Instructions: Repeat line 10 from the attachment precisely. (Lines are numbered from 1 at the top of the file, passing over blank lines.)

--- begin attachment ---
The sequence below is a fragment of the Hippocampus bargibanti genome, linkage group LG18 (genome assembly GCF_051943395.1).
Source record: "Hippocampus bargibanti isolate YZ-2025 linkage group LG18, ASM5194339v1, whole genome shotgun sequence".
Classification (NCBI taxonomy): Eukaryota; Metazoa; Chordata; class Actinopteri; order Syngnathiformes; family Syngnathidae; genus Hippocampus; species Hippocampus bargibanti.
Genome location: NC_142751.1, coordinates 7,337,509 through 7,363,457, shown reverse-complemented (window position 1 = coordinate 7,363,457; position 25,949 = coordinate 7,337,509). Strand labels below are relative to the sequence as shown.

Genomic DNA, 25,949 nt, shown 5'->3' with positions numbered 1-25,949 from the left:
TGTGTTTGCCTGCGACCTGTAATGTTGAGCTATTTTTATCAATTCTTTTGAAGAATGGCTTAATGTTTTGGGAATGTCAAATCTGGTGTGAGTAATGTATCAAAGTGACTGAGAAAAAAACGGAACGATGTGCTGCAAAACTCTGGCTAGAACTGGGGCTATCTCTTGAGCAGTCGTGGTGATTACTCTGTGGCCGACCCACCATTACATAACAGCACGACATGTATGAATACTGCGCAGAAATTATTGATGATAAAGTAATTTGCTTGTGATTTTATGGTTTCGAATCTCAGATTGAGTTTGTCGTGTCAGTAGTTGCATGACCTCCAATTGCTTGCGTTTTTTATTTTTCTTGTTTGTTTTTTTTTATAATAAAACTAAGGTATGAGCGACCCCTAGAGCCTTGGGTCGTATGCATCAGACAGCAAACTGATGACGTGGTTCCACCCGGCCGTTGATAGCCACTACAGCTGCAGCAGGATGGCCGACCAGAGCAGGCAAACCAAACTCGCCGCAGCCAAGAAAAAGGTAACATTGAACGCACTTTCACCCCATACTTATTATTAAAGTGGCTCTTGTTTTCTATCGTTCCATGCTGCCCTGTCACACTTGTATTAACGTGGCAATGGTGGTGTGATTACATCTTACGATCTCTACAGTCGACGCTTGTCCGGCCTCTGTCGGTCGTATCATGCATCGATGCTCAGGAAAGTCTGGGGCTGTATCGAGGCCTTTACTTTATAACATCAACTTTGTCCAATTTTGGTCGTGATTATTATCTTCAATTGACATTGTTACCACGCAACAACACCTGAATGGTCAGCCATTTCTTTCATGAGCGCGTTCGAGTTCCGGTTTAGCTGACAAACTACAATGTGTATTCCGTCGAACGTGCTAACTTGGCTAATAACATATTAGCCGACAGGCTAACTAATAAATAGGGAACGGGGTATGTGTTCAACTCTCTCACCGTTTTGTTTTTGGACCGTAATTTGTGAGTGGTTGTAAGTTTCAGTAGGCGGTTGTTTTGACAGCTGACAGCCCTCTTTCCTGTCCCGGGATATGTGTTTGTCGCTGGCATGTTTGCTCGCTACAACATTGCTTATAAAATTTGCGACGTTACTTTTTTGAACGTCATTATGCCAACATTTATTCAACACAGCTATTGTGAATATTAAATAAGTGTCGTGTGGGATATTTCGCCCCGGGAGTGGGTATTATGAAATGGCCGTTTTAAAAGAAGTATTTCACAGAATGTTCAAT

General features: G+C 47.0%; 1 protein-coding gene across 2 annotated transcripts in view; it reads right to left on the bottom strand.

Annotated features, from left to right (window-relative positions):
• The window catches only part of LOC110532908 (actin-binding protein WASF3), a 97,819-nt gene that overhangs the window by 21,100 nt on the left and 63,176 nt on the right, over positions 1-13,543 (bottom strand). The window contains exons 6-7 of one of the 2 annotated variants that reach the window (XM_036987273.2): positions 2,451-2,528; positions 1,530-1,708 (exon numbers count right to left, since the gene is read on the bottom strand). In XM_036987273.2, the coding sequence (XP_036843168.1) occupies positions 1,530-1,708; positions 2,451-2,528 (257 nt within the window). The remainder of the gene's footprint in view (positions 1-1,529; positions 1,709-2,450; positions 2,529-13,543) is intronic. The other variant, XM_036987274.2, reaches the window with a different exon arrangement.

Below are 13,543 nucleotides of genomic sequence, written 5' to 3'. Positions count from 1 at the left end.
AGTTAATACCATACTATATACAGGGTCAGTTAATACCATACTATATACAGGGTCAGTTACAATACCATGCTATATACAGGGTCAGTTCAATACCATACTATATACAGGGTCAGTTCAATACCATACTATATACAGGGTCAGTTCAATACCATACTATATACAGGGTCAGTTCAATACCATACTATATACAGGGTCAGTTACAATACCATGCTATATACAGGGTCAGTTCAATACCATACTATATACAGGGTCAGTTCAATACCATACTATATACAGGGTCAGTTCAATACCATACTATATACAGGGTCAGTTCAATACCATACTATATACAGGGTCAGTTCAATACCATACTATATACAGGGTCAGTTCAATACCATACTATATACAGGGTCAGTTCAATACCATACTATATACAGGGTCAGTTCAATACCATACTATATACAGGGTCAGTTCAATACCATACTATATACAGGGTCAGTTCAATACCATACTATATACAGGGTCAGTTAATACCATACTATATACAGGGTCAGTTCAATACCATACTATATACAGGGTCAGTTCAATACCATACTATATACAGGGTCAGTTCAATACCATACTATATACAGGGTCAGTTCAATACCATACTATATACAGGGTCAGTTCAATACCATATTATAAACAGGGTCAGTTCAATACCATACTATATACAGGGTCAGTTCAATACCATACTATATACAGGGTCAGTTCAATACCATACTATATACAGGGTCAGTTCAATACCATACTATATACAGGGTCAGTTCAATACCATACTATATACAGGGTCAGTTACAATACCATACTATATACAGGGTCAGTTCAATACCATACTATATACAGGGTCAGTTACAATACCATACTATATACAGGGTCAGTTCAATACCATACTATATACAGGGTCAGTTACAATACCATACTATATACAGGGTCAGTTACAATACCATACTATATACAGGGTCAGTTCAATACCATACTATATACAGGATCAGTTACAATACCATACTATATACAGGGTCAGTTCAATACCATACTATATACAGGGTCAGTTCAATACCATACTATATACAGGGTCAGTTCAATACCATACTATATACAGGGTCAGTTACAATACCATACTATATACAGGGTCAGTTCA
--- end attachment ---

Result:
Below are 13,543 nucleotides of genomic sequence, written 5' to 3'. Positions count from 1 at the left end.